Well, there are two basic rules that should help you settle on the best brad nails length for your job.

These are:

The rule of 3

Use a brad nail that is 3X  (minimum) the thickness of your baseboard.

Let’s say you’re working with ½” baseboards..In this case, it is best to use a nail that is ½” * 3 long so buy 1 ½” long brad nails.

The rule of ¾”

Overall, you should always use nails that penetrate ¾” (minimum) of the material you’re nailing into (for a good hold).

For that reason, you should go for brad nails that can penetrate ¾” of the drywall.


If your baseboard is ½” thick and the drywall is ½” thick as well, your brads nail should be 1 ¾” long (That is: ½” (from the baseboard) + ½” (from the drywall) + ¾” (required penetration).


What if I will be covering gaps under my baseboard with shoe moldings?

If you’ll be adding shoe moldings to your baseboard trims, it is okay to use the 18 gauge brads.

You must, however, go for the shorter nails as shoe moldings do not need to be held as strongly as the baseboards).


Tips for nailing baseboards

Now that you have a good idea of using brad nails for baseboards, I will share with you some tips and tricks for faster and cleaner baseboard installations.

Paint before you install

Unless you are working on an unfinished house, it is better to first paint and then install the baseboards. That way, you wouldn’t have to worry about taping off walls and floors – which is a pretty cumbersome task.

Glue outside miters

Measurements do go wrong so try to glue your outside miters together before nailing them in.

This prevents creating gaps between two boards which may be hard to cover up once you have nailed the boards in.

45-degrees end-to-end joints

When joining two baseboard parts, you will want to cut them with alternating bevels of 45⁰.

That is the secret if you want the joint to blend to near invisibility.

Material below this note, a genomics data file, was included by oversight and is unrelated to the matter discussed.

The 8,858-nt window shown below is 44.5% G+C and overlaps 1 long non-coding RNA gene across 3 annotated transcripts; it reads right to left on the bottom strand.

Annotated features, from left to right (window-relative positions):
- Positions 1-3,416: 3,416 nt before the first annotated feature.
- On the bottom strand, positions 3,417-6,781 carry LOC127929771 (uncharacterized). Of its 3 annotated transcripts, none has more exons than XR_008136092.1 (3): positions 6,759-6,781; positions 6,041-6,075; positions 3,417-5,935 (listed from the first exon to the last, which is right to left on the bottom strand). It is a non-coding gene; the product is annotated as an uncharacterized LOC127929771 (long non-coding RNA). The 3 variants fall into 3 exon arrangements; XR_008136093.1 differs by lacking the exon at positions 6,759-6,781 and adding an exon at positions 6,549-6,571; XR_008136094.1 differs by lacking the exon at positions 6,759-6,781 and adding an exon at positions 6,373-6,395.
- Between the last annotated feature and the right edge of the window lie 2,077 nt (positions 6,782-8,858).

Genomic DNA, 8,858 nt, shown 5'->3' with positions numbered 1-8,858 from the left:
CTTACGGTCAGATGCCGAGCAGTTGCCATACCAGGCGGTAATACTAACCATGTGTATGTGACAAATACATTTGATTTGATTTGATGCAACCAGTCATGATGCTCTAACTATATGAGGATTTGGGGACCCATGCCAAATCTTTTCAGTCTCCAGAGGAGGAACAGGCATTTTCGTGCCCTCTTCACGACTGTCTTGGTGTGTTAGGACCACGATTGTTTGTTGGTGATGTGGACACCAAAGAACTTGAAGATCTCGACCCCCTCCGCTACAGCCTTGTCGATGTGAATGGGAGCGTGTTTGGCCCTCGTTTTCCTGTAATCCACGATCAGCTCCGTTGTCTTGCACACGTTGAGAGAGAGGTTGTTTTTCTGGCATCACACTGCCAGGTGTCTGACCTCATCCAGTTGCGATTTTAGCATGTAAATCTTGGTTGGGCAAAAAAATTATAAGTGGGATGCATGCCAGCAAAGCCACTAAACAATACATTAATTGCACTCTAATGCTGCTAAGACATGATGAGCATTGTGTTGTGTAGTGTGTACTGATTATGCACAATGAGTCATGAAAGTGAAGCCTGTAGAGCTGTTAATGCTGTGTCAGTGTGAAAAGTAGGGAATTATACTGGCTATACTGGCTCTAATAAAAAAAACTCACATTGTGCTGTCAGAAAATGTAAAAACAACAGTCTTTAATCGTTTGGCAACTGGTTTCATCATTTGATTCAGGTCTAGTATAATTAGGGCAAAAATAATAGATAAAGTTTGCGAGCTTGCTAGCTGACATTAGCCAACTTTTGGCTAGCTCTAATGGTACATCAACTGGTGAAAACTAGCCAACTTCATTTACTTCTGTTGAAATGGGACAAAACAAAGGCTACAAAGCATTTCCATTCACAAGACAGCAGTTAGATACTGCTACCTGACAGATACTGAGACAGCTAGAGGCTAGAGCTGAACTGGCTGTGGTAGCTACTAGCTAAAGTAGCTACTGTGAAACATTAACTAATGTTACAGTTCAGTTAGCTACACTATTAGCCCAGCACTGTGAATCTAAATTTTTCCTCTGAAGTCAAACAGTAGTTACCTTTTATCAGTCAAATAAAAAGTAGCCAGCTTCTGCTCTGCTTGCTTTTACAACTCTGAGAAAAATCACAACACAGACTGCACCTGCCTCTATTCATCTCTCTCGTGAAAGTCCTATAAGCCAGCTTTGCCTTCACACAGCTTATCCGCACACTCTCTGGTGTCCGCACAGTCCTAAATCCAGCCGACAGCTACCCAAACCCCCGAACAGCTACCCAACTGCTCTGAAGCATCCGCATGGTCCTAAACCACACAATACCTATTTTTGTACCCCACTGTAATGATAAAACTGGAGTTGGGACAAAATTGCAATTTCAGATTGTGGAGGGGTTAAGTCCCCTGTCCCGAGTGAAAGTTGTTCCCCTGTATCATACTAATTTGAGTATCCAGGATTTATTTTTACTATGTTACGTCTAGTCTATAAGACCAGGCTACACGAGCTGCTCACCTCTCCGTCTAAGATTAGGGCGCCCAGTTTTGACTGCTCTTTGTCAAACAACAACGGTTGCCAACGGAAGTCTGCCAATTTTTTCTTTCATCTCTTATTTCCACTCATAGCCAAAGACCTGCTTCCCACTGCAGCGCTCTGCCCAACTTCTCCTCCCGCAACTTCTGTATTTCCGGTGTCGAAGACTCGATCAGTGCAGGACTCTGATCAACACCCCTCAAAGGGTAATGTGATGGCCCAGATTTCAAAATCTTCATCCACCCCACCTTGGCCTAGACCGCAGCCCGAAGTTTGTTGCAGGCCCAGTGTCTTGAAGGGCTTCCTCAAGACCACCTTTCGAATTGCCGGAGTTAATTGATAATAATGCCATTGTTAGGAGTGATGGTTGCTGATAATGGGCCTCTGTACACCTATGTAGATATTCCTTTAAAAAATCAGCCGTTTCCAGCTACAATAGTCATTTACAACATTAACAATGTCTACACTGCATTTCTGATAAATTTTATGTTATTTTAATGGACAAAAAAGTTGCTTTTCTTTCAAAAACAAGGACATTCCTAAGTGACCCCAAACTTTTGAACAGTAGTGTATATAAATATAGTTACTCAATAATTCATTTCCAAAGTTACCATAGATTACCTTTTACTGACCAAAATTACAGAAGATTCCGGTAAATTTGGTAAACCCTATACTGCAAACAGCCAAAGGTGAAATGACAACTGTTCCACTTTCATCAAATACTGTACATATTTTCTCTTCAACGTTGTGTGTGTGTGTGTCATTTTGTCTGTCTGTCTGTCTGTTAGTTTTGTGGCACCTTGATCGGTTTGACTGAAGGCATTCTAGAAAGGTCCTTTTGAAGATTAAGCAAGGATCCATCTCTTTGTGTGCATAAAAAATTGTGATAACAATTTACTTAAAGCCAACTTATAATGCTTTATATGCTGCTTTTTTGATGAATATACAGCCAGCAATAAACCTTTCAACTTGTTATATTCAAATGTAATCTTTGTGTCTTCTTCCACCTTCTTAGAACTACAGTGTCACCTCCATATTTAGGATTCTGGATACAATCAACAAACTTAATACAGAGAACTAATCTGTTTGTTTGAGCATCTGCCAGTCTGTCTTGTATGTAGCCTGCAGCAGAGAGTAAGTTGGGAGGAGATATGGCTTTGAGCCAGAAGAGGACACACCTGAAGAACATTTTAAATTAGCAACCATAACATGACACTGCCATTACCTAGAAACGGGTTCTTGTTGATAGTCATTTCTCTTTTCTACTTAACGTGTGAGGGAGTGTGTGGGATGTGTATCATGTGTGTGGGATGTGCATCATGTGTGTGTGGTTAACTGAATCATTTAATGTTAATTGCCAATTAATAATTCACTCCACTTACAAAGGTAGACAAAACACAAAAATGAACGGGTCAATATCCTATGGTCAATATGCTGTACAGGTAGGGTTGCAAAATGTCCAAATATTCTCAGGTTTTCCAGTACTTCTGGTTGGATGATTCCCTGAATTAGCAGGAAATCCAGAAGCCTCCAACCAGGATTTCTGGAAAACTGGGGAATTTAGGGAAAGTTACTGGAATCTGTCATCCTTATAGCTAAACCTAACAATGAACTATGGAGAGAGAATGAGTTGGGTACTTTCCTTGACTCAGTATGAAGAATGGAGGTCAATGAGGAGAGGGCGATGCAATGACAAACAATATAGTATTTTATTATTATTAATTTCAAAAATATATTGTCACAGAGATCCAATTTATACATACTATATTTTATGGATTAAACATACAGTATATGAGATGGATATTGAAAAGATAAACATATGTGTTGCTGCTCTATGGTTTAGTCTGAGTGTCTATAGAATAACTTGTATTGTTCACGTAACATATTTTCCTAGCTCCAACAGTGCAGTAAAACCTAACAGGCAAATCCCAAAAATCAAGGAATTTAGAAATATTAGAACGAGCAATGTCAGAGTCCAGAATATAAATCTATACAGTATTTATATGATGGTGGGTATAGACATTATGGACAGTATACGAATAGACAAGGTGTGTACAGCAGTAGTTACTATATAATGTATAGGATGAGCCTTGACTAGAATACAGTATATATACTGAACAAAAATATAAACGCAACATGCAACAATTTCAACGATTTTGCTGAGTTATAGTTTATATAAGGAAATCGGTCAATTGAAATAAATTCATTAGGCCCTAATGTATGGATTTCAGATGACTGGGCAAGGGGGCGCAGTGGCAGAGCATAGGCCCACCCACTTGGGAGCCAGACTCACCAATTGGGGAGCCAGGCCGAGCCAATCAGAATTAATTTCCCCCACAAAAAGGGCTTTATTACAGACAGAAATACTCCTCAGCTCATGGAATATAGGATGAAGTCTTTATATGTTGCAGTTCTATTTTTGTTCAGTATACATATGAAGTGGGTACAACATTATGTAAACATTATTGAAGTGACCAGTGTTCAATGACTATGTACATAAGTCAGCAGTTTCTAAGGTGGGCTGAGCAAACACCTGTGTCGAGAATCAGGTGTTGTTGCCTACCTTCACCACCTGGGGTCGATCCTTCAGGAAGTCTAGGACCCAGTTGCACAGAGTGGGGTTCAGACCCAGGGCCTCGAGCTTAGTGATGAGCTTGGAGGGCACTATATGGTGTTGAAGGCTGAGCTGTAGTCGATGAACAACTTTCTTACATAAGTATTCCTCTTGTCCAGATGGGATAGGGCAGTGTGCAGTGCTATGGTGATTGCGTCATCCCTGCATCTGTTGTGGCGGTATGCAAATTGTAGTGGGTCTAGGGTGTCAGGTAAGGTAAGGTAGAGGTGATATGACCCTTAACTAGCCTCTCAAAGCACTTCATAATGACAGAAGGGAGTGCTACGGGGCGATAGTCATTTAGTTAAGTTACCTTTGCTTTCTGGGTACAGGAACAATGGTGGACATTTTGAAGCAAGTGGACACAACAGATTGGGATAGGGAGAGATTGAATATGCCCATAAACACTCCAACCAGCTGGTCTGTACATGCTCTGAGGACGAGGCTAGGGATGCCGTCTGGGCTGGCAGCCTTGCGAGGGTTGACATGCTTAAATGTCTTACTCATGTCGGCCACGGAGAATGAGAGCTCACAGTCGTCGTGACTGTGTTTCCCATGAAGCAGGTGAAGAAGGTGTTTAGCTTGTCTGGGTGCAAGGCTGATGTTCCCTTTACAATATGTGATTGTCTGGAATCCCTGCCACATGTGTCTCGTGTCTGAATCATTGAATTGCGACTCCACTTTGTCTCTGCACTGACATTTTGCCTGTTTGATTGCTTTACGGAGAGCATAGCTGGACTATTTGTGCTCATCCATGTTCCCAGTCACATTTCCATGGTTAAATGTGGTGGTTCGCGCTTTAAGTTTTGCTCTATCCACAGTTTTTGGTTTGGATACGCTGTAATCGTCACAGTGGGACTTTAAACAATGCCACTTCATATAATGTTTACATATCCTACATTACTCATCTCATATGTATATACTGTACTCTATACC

On the other hand, a 90⁰ joint is not really that pleasing to the eyes.

Nails 2 nails at any given point

For the best hold, nail two nails vertically opposite of each other-One nail should pierce the studs while the other holds on to the floor joists.

I should add that this applies to baseboard trims that have longer heights (like 4”).

Fill nail holes

This will obviously increase the beauty of your work.

The thing is, guests will find your baseboard trims extremely appealing if you fill your nail holes with a color matching that of the baseboard.

Ease outside miters

You will probably want to ease those outside miters for obvious reasons….

A corner with a perfect 90⁰ angle is brutal on stubbed toe – and this occurs more often than not.

For this reason, you might want to use sandpaper or a file to smoothen the outside miters.


Brad nails for baseboards – wrapping it up

Brad nails can be used to attach baseboards.

All the same, it is important to note that due to their smaller diameters, they are best suited for delicate pieces of trim.

Indeed, we recommend them for attaching baseboards with a thickness of ½”- anything thicker means you go for finish nails.

Shop brad nails


What size nails for baseboard? Detailed answer

What are 18 gauge nails used for? Here is where to use them